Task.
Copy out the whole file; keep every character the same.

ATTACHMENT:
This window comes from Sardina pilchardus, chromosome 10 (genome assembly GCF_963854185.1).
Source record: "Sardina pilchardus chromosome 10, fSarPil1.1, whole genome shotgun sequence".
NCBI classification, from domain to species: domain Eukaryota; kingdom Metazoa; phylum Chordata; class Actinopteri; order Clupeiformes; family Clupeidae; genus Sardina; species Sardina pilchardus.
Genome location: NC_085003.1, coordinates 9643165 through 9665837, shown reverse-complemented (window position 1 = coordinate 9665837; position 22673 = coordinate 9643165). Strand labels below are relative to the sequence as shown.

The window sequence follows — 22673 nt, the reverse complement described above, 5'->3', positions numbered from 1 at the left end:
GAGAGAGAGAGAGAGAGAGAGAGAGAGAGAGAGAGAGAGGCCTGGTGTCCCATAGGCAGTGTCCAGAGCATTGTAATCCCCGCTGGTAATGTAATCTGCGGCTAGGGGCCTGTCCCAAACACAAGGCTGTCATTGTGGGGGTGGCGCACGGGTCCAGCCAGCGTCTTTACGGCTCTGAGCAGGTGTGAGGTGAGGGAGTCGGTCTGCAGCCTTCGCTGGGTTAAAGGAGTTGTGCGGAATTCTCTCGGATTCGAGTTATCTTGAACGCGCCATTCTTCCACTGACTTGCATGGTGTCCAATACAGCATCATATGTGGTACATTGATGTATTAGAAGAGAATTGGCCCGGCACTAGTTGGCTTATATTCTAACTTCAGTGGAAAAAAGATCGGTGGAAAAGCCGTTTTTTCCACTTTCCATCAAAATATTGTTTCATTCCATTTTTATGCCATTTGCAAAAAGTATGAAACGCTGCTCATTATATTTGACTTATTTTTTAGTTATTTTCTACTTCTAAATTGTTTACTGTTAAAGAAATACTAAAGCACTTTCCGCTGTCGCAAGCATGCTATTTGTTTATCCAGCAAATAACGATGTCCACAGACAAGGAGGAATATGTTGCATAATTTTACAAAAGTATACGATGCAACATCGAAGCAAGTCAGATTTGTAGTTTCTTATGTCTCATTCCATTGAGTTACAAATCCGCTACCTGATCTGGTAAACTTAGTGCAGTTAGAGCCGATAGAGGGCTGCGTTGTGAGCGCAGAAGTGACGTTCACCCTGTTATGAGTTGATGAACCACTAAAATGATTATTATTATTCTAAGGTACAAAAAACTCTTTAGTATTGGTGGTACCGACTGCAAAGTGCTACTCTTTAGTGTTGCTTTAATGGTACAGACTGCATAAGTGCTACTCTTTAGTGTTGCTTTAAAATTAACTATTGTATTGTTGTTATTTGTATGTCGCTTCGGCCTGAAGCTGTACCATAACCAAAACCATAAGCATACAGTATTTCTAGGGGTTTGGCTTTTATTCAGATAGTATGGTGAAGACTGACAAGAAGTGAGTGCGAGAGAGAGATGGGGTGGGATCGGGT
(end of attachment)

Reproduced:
This window comes from Sardina pilchardus, chromosome 10 (genome assembly GCF_963854185.1).
Source record: "Sardina pilchardus chromosome 10, fSarPil1.1, whole genome shotgun sequence".
NCBI classification, from domain to species: domain Eukaryota; kingdom Metazoa; phylum Chordata; class Actinopteri; order Clupeiformes; family Clupeidae; genus Sardina; species Sardina pilchardus.
Genome location: NC_085003.1, coordinates 9643165 through 9665837, shown reverse-complemented (window position 1 = coordinate 9665837; position 22673 = coordinate 9643165). Strand labels below are relative to the sequence as shown.

The window sequence follows — 22673 nt, the reverse complement described above, 5'->3', positions numbered from 1 at the left end:
GAGAGAGAGAGAGAGAGAGAGAGAGAGAGAGAGAGAGAGGCCTGGTGTCCCATAGGCAGTGTCCAGAGCATTGTAATCCCCGCTGGTAATGTAATCTGCGGCTAGGGGCCTGTCCCAAACACAAGGCTGTCATTGTGGGGGTGGCGCACGGGTCCAGCCAGCGTCTTTACGGCTCTGAGCAGGTGTGAGGTGAGGGAGTCGGTCTGCAGCCTTCGCTGGGTTAAAGGAGTTGTGCGGAATTCTCTCGGATTCGAGTTATCTTGAACGCGCCATTCTTCCACTGACTTGCATGGTGTCCAATACAGCATCATATGTGGTACATTGATGTATTAGAAGAGAATTGGCCCGGCACTAGTTGGCTTATATTCTAACTTCAGTGGAAAAAAGATCGGTGGAAAAGCCGTTTTTTCCACTTTCCATCAAAATATTGTTTCATTCCATTTTTATGCCATTTGCAAAAAGTATGAAACGCTGCTCATTATATTTGACTTATTTTTTAGTTATTTTCTACTTCTAAATTGTTTACTGTTAAAGAAATACTAAAGCACTTTCCGCTGTCGCAAGCATGCTATTTGTTTATCCAGCAAATAACGATGTCCACAGACAAGGAGGAATATGTTGCATAATTTTACAAAAGTATACGATGCAACATCGAAGCAAGTCAGATTTGTAGTTTCTTATGTCTCATTCCATTGAGTTACAAATCCGCTACCTGATCTGGTAAACTTAGTGCAGTTAGAGCCGATAGAGGGCTGCGTTGTGAGCGCAGAAGTGACGTTCACCCTGTTATGAGTTGATGAACCACTAAAATGATTATTATTATTCTAAGGTACAAAAAACTCTTTAGTATTGGTGGTACCGACTGCAAAGTGCTACTCTTTAGTGTTGCTTTAATGGTACAGACTGCATAAGTGCTACTCTTTAGTGTTGCTTTAAAATTAACTATTGTATTGTTGTTATTTGTATGTCGCTTCGGCCTGAAGCTGTACCATAACCAAAACCATAAGCATACAGTATTTCTAGGGGTTTGGCTTTTATTCAGATAGTATGGTGAAGACTGACAAGAAGTGAGTGCGAGAGAGAGATGGGGTGGGATCGGGT